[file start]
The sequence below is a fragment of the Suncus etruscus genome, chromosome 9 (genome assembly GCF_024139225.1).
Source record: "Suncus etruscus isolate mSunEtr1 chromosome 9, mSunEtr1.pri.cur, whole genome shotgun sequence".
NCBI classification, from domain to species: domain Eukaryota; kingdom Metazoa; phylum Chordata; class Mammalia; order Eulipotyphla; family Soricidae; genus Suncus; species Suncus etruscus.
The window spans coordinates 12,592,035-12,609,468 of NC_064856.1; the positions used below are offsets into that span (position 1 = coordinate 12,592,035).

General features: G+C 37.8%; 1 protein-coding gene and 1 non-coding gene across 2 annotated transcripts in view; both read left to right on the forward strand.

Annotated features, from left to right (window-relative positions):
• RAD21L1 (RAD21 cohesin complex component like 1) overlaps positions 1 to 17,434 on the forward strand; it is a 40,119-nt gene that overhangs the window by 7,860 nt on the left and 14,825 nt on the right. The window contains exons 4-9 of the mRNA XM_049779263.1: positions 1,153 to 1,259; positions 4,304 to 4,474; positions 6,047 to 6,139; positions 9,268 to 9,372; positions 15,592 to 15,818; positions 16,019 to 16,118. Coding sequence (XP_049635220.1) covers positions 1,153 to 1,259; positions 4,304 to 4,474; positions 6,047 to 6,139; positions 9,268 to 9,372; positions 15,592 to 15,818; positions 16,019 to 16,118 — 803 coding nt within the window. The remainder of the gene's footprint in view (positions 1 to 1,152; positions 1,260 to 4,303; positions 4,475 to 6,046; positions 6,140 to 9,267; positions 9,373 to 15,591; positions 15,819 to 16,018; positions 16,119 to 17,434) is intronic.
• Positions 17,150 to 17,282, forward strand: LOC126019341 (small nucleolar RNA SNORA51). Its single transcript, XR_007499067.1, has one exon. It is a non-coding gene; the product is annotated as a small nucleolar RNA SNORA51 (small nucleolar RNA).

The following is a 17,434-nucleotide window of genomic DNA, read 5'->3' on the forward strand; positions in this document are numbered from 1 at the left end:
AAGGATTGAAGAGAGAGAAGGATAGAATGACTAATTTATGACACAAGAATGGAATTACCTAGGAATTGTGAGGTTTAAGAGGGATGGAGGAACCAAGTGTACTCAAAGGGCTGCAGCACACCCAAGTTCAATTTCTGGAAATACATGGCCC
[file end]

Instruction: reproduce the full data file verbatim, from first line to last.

The sequence below is a fragment of the Suncus etruscus genome, chromosome 9 (genome assembly GCF_024139225.1).
Source record: "Suncus etruscus isolate mSunEtr1 chromosome 9, mSunEtr1.pri.cur, whole genome shotgun sequence".
NCBI classification, from domain to species: domain Eukaryota; kingdom Metazoa; phylum Chordata; class Mammalia; order Eulipotyphla; family Soricidae; genus Suncus; species Suncus etruscus.
The window spans coordinates 12,592,035-12,609,468 of NC_064856.1; the positions used below are offsets into that span (position 1 = coordinate 12,592,035).

General features: G+C 37.8%; 1 protein-coding gene and 1 non-coding gene across 2 annotated transcripts in view; both read left to right on the forward strand.

Annotated features, from left to right (window-relative positions):
• RAD21L1 (RAD21 cohesin complex component like 1) overlaps positions 1 to 17,434 on the forward strand; it is a 40,119-nt gene that overhangs the window by 7,860 nt on the left and 14,825 nt on the right. The window contains exons 4-9 of the mRNA XM_049779263.1: positions 1,153 to 1,259; positions 4,304 to 4,474; positions 6,047 to 6,139; positions 9,268 to 9,372; positions 15,592 to 15,818; positions 16,019 to 16,118. Coding sequence (XP_049635220.1) covers positions 1,153 to 1,259; positions 4,304 to 4,474; positions 6,047 to 6,139; positions 9,268 to 9,372; positions 15,592 to 15,818; positions 16,019 to 16,118 — 803 coding nt within the window. The remainder of the gene's footprint in view (positions 1 to 1,152; positions 1,260 to 4,303; positions 4,475 to 6,046; positions 6,140 to 9,267; positions 9,373 to 15,591; positions 15,819 to 16,018; positions 16,119 to 17,434) is intronic.
• Positions 17,150 to 17,282, forward strand: LOC126019341 (small nucleolar RNA SNORA51). Its single transcript, XR_007499067.1, has one exon. It is a non-coding gene; the product is annotated as a small nucleolar RNA SNORA51 (small nucleolar RNA).

The following is a 17,434-nucleotide window of genomic DNA, read 5'->3' on the forward strand; positions in this document are numbered from 1 at the left end:
AAGGATTGAAGAGAGAGAAGGATAGAATGACTAATTTATGACACAAGAATGGAATTACCTAGGAATTGTGAGGTTTAAGAGGGATGGAGGAACCAAGTGTACTCAAAGGGCTGCAGCACACCCAAGTTCAATTTCTGGAAATACATGGCCC